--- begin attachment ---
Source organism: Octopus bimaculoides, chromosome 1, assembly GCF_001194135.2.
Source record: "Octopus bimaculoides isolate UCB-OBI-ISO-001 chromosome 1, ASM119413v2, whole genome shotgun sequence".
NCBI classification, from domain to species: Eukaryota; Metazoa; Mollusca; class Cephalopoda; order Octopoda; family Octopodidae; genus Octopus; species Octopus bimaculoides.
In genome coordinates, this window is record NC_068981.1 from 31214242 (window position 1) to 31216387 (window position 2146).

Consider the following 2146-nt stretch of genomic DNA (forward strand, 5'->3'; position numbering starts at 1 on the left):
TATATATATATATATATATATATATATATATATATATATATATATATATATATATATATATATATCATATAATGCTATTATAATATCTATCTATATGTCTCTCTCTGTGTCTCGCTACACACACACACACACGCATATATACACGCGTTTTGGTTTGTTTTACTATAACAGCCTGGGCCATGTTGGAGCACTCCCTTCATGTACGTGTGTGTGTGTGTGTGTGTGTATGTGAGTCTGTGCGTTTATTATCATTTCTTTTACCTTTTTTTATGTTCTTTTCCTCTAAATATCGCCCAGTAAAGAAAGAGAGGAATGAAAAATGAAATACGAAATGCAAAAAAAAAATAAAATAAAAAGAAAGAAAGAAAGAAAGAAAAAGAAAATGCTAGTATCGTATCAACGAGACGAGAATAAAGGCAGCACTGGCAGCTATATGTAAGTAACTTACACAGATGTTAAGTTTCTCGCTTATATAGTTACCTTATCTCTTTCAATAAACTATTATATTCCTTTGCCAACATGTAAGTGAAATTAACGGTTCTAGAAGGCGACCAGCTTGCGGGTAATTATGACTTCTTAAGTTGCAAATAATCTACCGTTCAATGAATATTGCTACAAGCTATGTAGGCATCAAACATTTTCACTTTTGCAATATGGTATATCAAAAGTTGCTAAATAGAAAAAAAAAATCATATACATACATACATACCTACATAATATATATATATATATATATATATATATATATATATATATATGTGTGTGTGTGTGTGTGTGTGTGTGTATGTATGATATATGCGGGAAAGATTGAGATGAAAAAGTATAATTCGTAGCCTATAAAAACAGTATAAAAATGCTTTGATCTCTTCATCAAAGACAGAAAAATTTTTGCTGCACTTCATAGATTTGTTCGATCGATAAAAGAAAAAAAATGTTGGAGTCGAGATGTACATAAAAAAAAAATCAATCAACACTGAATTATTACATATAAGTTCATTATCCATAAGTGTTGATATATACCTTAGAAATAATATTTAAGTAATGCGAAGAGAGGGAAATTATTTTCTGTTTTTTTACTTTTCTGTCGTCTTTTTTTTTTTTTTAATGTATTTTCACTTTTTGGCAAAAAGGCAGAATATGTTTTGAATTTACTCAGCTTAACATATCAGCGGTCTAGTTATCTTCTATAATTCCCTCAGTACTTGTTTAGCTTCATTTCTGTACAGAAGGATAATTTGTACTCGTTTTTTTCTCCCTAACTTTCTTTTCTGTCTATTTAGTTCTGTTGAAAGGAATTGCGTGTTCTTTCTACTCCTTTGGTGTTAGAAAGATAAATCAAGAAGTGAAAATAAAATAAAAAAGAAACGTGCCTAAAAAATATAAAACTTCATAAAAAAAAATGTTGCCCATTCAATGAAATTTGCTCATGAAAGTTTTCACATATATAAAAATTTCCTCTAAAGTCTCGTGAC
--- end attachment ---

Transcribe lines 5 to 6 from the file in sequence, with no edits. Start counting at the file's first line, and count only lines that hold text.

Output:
Consider the following 2146-nt stretch of genomic DNA (forward strand, 5'->3'; position numbering starts at 1 on the left):
TATATATATATATATATATATATATATATATATATATATATATATATATATATATATATATATATCATATAATGCTATTATAATATCTATCTATATGTCTCTCTCTGTGTCTCGCTACACACACACACACACGCATATATACACGCGTTTTGGTTTGTTTTACTATAACAGCCTGGGCCATGTTGGAGCACTCCCTTCATGTACGTGTGTGTGTGTGTGTGTGTGTATGTGAGTCTGTGCGTTTATTATCATTTCTTTTACCTTTTTTTATGTTCTTTTCCTCTAAATATCGCCCAGTAAAGAAAGAGAGGAATGAAAAATGAAATACGAAATGCAAAAAAAAAATAAAATAAAAAGAAAGAAAGAAAGAAAGAAAAAGAAAATGCTAGTATCGTATCAACGAGACGAGAATAAAGGCAGCACTGGCAGCTATATGTAAGTAACTTACACAGATGTTAAGTTTCTCGCTTATATAGTTACCTTATCTCTTTCAATAAACTATTATATTCCTTTGCCAACATGTAAGTGAAATTAACGGTTCTAGAAGGCGACCAGCTTGCGGGTAATTATGACTTCTTAAGTTGCAAATAATCTACCGTTCAATGAATATTGCTACAAGCTATGTAGGCATCAAACATTTTCACTTTTGCAATATGGTATATCAAAAGTTGCTAAATAGAAAAAAAAAATCATATACATACATACATACCTACATAATATATATATATATATATATATATATATATATATATATATATGTGTGTGTGTGTGTGTGTGTGTGTGTATGTATGATATATGCGGGAAAGATTGAGATGAAAAAGTATAATTCGTAGCCTATAAAAACAGTATAAAAATGCTTTGATCTCTTCATCAAAGACAGAAAAATTTTTGCTGCACTTCATAGATTTGTTCGATCGATAAAAGAAAAAAAATGTTGGAGTCGAGATGTACATAAAAAAAAAATCAATCAACACTGAATTATTACATATAAGTTCATTATCCATAAGTGTTGATATATACCTTAGAAATAATATTTAAGTAATGCGAAGAGAGGGAAATTATTTTCTGTTTTTTTACTTTTCTGTCGTCTTTTTTTTTTTTTTAATGTATTTTCACTTTTTGGCAAAAAGGCAGAATATGTTTTGAATTTACTCAGCTTAACATATCAGCGGTCTAGTTATCTTCTATAATTCCCTCAGTACTTGTTTAGCTTCATTTCTGTACAGAAGGATAATTTGTACTCGTTTTTTTCTCCCTAACTTTCTTTTCTGTCTATTTAGTTCTGTTGAAAGGAATTGCGTGTTCTTTCTACTCCTTTGGTGTTAGAAAGATAAATCAAGAAGTGAAAATAAAATAAAAAAGAAACGTGCCTAAAAAATATAAAACTTCATAAAAAAAAATGTTGCCCATTCAATGAAATTTGCTCATGAAAGTTTTCACATATATAAAAATTTCCTCTAAAGTCTCGTGAC